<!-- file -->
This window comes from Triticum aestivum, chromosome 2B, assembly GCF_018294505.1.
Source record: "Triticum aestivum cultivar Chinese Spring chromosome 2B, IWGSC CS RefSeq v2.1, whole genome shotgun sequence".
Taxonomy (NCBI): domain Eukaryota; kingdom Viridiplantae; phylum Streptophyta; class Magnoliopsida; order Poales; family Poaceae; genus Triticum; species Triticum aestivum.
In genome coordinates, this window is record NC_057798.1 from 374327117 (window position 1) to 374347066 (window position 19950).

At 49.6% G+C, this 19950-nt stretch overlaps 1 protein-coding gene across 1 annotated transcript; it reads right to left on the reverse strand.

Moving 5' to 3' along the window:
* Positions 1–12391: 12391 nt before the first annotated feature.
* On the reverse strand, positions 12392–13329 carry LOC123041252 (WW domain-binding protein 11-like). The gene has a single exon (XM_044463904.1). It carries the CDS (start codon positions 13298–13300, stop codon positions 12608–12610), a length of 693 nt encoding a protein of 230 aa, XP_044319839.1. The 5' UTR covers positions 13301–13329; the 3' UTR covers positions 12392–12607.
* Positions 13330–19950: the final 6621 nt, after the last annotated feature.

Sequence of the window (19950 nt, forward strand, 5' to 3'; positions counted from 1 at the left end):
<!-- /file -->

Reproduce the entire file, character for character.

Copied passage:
This window comes from Triticum aestivum, chromosome 2B, assembly GCF_018294505.1.
Source record: "Triticum aestivum cultivar Chinese Spring chromosome 2B, IWGSC CS RefSeq v2.1, whole genome shotgun sequence".
Taxonomy (NCBI): domain Eukaryota; kingdom Viridiplantae; phylum Streptophyta; class Magnoliopsida; order Poales; family Poaceae; genus Triticum; species Triticum aestivum.
In genome coordinates, this window is record NC_057798.1 from 374327117 (window position 1) to 374347066 (window position 19950).

At 49.6% G+C, this 19950-nt stretch overlaps 1 protein-coding gene across 1 annotated transcript; it reads right to left on the reverse strand.

Moving 5' to 3' along the window:
* Positions 1–12391: 12391 nt before the first annotated feature.
* On the reverse strand, positions 12392–13329 carry LOC123041252 (WW domain-binding protein 11-like). The gene has a single exon (XM_044463904.1). It carries the CDS (start codon positions 13298–13300, stop codon positions 12608–12610), a length of 693 nt encoding a protein of 230 aa, XP_044319839.1. The 5' UTR covers positions 13301–13329; the 3' UTR covers positions 12392–12607.
* Positions 13330–19950: the final 6621 nt, after the last annotated feature.

Sequence of the window (19950 nt, forward strand, 5' to 3'; positions counted from 1 at the left end):